The global warming potential is 8.3 kg of CO2 equivalents higher when disposed to landfill compared to the incineration of cotton fabric [30]. Reuse of textile products (direct or indirect) not only reduces the environmental pressure, but also considerably lowers the global warming potentials by 15 kg of CO2 equivalents per kg of textile [31,32]. Indeed, changing landfill to incineration with the energy recovery of textile waste products reduces the total energy consumption of textile lifecycle by about 2% to 6%, while textile reuse decreases this energy consumption by 20–60%. The greenhouse gas emission is also reduced to a great extent when reusing textile waste, with a reduction of around 1682 to 13,000 kg of CO2 equivalents per tonne of textile waste, and recycling reduces this value from 1200 to 1800 kg of CO2 equivalents per tonne of textile waste [33,34,35,36].
This study deals with the possible recycling of FR-treated cotton curtains, instead of being disposed for incineration. The proposed mechanical recycling technique of FR textiles would replace the incineration process, which is the dominant method of FR textile waste treatment in most European countries. The proposed study is carried out only to assess the CO2 emissions on a preliminary basis. In addition, the study investigates the proposed mechanical recycling process of FR products to assess the overall carbon footprint of the product in comparison to the incineration process at disposal.

2. Materials and Methods

One of the primary needs of human beings is clothing, which generates carbon footprints in each phase of the textile product’s lifetime. Among those phases, production, usage, transportation, consumption, and disposal of textile products increases a considerable environmental pressure [37]. In spite of this, recycling textile products in most European countries is carried out by a mechanical recycling system (from shredding to yarn manufacturing). In many European countries, such as the Nordic countries, the mechanical recycling systems are more or less non-existent due to high operating costs and a lack of available recycling technology [38]. The mechanical recycling of FR textiles may raise hazardous issues while sorting and processing each textile product, as there is a lack of investigations. For example, FR textile products go through different processing steps dependent on FR and fiber types, which may be obstacles to mechanical recycling. The aforementioned study by Palm et al., 2015 [38] made a distinction between textile-to-textile recycling and other textile recycling. Whereas, in textile-to-textile recycling, the recycled textile fibers are used to produce new textile products, such as apparel and home textiles, in other textile recycling, the recycled textile fibers are used to produce lower-grade textile products, such as thermal insulation and acoustic textiles.
Traditionally, there were among 300–400 FR chemical systems produced for different applications [39]. In the textile domain, the FR cotton fabrics are usually produced by a chemical surface treatment as a textile finishing process, which gives durability to various washings or laundering processes. The durability of FR finishes for cotton fabrics can be defined as able to withstand 50 washings, while organophosporus FR compounds are found to withstand more than 50 washes. The organophosphorus FR compounds such as cellulose reactive methylolated phosphonamides and tetrakis (hydroxy methylol) phosphonium salt condensates are considered to withstand more than 50 launderings [40]. Since the washing of curtains is not frequent (15-20 times per lifetime), the recycling of FR curtains to FR insulation can be justified, as the FR treated cotton curtains still holds FR chemicals after disposal. The utilized FR in this study is N-methylol dimethylphosphonopropionamide (MDPA), an organophosphorus compound by Pyrovatex CP-new provided by Huntsman, was considered for the FR cotton curtains.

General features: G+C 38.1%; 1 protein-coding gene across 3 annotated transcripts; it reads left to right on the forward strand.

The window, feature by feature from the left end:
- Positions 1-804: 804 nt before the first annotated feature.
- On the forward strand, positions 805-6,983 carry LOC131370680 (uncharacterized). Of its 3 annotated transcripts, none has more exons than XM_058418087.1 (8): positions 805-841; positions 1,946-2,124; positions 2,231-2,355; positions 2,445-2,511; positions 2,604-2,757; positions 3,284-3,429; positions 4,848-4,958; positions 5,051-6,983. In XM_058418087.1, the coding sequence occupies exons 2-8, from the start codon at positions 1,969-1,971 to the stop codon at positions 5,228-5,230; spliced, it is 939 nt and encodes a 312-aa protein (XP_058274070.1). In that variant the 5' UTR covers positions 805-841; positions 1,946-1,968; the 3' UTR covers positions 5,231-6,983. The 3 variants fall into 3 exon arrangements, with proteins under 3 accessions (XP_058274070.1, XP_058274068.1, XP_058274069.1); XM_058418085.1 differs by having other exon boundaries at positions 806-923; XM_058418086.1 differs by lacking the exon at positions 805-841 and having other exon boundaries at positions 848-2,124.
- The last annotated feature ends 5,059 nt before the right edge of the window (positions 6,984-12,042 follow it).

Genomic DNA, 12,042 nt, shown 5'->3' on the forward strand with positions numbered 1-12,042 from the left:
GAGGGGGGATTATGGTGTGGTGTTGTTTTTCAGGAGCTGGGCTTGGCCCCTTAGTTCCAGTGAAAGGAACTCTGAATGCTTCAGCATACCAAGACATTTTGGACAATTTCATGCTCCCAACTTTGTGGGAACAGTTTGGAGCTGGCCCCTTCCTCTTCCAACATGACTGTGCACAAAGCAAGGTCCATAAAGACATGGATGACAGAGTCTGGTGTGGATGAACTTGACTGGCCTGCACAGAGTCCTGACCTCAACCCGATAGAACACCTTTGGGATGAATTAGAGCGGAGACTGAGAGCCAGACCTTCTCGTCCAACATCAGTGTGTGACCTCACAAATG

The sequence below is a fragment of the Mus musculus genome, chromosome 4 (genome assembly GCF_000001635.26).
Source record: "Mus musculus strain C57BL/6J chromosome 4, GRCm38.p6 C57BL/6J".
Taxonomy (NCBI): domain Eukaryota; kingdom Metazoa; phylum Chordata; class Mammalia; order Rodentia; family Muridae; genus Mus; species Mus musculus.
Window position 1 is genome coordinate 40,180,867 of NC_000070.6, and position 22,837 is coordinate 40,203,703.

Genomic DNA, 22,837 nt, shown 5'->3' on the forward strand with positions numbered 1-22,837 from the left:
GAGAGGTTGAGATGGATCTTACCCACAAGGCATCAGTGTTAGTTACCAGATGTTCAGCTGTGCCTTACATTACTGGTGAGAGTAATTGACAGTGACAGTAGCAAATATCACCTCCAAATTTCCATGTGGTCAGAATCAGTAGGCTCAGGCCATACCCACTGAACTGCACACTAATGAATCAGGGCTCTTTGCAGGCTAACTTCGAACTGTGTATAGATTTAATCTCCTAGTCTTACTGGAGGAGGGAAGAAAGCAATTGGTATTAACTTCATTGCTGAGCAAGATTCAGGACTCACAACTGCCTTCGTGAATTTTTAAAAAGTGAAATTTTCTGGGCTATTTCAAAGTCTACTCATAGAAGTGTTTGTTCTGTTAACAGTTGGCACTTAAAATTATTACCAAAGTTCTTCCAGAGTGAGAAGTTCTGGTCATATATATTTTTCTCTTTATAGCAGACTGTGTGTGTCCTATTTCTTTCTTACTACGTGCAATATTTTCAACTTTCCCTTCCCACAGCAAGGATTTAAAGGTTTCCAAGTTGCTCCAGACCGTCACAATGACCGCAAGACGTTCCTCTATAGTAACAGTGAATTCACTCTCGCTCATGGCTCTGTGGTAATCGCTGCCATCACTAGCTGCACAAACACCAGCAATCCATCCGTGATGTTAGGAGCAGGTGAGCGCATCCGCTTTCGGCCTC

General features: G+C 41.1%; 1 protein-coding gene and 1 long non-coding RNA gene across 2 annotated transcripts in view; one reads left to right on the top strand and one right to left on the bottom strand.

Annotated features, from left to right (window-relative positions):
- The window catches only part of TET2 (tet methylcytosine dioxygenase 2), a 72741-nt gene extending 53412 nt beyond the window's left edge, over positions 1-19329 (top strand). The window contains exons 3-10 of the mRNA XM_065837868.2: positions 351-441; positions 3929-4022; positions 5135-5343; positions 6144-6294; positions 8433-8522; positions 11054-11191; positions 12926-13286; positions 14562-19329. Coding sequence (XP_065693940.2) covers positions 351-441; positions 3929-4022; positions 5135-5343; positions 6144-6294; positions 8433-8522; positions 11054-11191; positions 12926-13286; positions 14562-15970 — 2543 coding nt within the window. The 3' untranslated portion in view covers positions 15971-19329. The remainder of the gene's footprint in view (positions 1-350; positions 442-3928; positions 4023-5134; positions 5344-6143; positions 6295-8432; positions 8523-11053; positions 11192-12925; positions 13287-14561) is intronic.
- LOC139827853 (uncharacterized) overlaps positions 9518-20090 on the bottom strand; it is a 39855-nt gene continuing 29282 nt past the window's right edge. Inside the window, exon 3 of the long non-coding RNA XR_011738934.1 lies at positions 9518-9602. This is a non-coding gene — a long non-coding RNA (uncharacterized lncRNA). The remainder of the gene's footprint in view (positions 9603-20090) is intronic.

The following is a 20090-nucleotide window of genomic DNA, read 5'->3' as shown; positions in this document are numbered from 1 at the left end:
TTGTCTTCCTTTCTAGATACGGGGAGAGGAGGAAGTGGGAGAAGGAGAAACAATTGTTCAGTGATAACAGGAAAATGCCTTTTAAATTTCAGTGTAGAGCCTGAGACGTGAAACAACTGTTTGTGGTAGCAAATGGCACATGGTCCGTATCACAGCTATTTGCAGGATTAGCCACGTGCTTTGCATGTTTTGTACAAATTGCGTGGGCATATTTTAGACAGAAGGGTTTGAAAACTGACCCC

Figure 3 presents the graphical overview of the system boundaries which have been considered in the study. The analysis of the FR cotton curtains was conducted from “cradle to grave,” i.e., from raw material of FR input to the cotton fabric production, including FR finishing and up to disposal to incineration after usage. The functional unit was set to one set of FR cotton curtains (1 kg) in the usage stage, which took place in Italy. The choice of the functional unit of FR textile in kilograms is a logical choice from a production point of view; consequently, the environmental pressure of processes (spinning, weaving and finishing) and materials involved are functions of kilograms [41]. The same functional unit for recycled FR insulation as an alternate end-of-life for FR curtains was considered. However, some aspects were not included in case of unrealistic outcomes, such as the distribution to final customers, the end-of-life of FR curtains being 10 years, being washed 15–20 times (decided by semi-structured interviews), etc. It is assumed that FR curtains are disposed to waste incinerators, where heat and electricity are produced as byproducts. Unusually, the emissions from incineration are considered on the basis of fiber chemical composition. While the incineration of cotton is considered CO2-neutral, the cotton crop absorbs the same amount of CO2 and is released during incineration [26]. The environmental impacts, for instance, the carbon footprint of FR cotton curtains that is directly disposed by incineration or subjected to an alternative mechanical recycling, was followed by a life cycle assessment under EN ISO 14040:2006 [42] with the help of the GaBi software (Education version), and the carbon footprint is discussed elsewhere [43].